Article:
Guest post by Nadia Mercer, Washington Youth Garden
Growing your own food doesn’t have to be a time-intensive project. Start small and expand as your time permits. There’s nothing as satisfying as walking out your door to prune a sprig of rosemary, pick a handful of blackberries and cut a bowl of arugula fresh from your garden. Now that’s what I call hyperlocal food.
Make a Plan
Pick an area of your yard that receives a minimum of six hours of sunlight; the south side of house will receive the most light. Your edible garden can be one large section or a few smaller areas with your plants distributed among them. Next, make a list of fruit, veggies and herbs that you enjoy eating often and narrow your list down based on plant hardiness for your region; available growing space; and what tastes best fresh. Herbs and lettuces are always better right from the garden than store bought. Before you dig in, map out your plan.
Bed Type and Soil Quality
Raised beds (see instructions here) are a great option if you want to get started right away. At the Washington Youth Garden, we make sure to use non-pressure-treated wood that is rot resistant, such as cedar. Our raised bed plan includes rodent-proof hardware cloth and PVC hoop attachments so you can add row cover or plastic for season extension. Purchase a 50-50 mix of topsoil and compost. You’re ready to plant!
If you’re starting your garden in the ground, make sure your planting area is weed free, has topsoil rich in organic matter and is well drained to prevent root rot. Remove the grass, till the soil and add compost at 5 pounds per 100 square feet. Another option is to use the lasagna gardening method. This no-till gardening involves layering newspaper, dried leaves or straw, and compost directly on top of grass. Start this process in the fall to allow the organic material to break down and turn into ready-to-plant soil come spring.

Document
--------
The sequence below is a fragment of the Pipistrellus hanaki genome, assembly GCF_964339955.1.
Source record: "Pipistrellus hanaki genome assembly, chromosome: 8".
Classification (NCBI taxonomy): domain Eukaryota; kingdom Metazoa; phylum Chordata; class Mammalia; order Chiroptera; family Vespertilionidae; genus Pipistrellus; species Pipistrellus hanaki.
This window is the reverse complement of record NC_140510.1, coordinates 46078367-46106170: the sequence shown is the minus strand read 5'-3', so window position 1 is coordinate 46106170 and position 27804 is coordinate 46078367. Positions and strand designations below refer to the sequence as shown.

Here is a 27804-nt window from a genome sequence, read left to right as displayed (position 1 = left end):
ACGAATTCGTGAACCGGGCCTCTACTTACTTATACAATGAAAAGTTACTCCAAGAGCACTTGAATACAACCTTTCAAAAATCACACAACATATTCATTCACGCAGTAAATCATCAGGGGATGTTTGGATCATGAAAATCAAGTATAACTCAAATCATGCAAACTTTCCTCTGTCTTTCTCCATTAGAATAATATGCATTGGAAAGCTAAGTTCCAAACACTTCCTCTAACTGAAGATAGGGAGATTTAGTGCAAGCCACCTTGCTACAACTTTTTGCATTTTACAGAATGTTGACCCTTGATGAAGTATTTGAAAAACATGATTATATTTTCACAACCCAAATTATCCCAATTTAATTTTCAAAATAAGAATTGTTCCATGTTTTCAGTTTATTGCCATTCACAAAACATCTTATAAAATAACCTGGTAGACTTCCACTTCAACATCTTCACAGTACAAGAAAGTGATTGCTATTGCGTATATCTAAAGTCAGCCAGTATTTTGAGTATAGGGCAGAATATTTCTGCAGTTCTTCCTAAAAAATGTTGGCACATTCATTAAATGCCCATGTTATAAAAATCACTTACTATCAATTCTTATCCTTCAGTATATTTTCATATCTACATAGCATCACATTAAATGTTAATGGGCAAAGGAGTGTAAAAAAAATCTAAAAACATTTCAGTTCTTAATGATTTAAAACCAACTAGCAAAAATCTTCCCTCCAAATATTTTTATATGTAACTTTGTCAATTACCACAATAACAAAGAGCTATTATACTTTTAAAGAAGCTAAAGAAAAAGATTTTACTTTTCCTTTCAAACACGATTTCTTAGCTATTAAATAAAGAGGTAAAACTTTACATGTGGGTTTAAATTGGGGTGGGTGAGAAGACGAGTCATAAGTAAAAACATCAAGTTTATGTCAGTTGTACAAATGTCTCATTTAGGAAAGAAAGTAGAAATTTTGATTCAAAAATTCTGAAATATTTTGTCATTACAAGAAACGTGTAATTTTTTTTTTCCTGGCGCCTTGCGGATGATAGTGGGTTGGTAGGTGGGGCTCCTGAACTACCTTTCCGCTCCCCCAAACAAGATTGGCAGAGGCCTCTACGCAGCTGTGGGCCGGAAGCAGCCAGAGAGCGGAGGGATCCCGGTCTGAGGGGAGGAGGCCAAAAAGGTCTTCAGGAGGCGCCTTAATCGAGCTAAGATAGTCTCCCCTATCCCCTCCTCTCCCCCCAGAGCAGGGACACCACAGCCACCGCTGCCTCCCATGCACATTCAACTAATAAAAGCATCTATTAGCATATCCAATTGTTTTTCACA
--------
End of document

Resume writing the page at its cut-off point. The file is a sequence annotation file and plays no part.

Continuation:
This is exactly what it sounds like; even veggies need companions! By planting different types of plants together, you can grow healthier plants, save space, prevent pest problems and improve flavor. Learn more from Mother Earth News. Here’s what to plant together:
- Corn and pole beans: Beans add nitrogen to the soil, and corn needs nitrogen to grow, plus corn will provide a sturdy stalk for the pole beans to climb.
- Lettuce and tall flowers: Cleome and zinnias will provide the needed shade in the heat of the summer to keep lettuce from bolting. Plant the tall flowers in a row on the north side of your lettuce row. This way the lettuce will still receive morning sun but will be shaded during the afternoon heat.
- Cabbage and dill: These are a magnificent culinary combination, plus dill is known to keep away cabbage pests.
If you plan on living in your house for years to come, consider planting edible perennials. Asparagus, rhubarb, tree fruits and berries take a few years to get established but once they start producing they are low-maintenance plants that provide delicious produce. Figs, sorrel and alpine strawberries are favorites at The Washington Youth Garden.
Pollinators and Habitat
Plant flowering shrubs, native grasses and herbs to invite bees, butterflies and birds into your garden. Remember that bees pollinate a third of all the food we eat! Consider planting these to diffuse damaging westwardly winds.
About Nadia Mercer and the Washington Youth Garden
Nadia Mercer manages the Washington Youth Garden’s educational garden at the U.S. National Arboretum. The garden is a living classroom that provides a unique, year-round environmental science and food education program for D.C. youth and their families.
Note: This is a guest post; the views and opinions expressed are those of the author and do not necessarily reflect the opinion or position of Redfin.